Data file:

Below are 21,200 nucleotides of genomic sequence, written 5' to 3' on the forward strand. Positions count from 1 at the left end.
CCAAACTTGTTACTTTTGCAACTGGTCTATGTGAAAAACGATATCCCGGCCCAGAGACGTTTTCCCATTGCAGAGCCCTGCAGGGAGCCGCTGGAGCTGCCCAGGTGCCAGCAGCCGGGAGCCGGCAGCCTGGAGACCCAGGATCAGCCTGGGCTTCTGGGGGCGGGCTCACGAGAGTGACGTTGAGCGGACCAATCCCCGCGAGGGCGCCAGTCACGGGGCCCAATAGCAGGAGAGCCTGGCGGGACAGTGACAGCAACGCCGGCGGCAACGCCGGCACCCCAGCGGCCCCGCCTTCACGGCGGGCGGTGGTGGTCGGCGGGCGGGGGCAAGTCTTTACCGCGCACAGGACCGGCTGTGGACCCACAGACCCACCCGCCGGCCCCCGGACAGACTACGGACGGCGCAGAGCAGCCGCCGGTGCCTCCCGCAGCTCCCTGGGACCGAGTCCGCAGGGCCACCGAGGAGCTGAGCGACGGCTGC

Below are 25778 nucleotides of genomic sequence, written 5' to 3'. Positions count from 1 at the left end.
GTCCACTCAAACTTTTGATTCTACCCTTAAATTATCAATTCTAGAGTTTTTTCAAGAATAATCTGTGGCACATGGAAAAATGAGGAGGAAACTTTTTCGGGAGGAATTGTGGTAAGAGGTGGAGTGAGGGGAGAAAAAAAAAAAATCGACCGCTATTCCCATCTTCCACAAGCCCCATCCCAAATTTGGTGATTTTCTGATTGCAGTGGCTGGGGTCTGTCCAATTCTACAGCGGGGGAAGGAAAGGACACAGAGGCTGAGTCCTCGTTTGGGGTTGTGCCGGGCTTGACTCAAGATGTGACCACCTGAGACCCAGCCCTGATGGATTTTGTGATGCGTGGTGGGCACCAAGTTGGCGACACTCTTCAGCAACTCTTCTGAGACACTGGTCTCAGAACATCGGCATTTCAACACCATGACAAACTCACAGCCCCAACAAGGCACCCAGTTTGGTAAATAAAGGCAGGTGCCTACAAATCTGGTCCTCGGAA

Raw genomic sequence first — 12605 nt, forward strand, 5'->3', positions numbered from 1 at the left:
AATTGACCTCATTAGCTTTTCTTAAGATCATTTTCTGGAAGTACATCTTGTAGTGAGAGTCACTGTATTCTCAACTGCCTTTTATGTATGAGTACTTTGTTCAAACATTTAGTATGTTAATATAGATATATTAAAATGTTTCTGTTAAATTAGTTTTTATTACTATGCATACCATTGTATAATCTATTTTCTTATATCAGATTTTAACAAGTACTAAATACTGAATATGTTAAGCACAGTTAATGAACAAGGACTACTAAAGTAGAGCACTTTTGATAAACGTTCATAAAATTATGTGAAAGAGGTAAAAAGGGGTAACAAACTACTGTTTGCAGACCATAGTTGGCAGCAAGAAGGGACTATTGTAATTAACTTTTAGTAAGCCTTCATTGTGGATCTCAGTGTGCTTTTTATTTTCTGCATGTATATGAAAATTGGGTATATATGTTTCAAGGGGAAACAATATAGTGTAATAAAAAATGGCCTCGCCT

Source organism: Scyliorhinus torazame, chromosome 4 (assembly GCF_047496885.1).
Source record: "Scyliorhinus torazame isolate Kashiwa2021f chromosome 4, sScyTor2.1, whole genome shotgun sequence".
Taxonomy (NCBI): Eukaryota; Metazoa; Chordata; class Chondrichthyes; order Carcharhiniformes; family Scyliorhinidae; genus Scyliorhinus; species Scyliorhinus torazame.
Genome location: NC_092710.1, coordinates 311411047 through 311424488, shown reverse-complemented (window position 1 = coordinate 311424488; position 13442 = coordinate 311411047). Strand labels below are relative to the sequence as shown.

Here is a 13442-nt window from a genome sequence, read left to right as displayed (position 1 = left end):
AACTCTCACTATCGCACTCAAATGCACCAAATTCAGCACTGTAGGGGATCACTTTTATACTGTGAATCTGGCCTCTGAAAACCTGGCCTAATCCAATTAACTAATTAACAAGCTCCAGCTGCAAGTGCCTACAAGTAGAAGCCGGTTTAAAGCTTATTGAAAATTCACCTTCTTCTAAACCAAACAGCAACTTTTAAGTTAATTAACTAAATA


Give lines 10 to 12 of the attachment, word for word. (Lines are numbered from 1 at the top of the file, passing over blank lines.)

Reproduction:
Genome location: NC_092710.1, coordinates 311411047 through 311424488, shown reverse-complemented (window position 1 = coordinate 311424488; position 13442 = coordinate 311411047). Strand labels below are relative to the sequence as shown.

Here is a 13442-nt window from a genome sequence, read left to right as displayed (position 1 = left end):
AACTCTCACTATCGCACTCAAATGCACCAAATTCAGCACTGTAGGGGATCACTTTTATACTGTGAATCTGGCCTCTGAAAACCTGGCCTAATCCAATTAACTAATTAACAAGCTCCAGCTGCAAGTGCCTACAAGTAGAAGCCGGTTTAAAGCTTATTGAAAATTCACCTTCTTCTAAACCAAACAGCAACTTTTAAGTTAATTAACTAAATA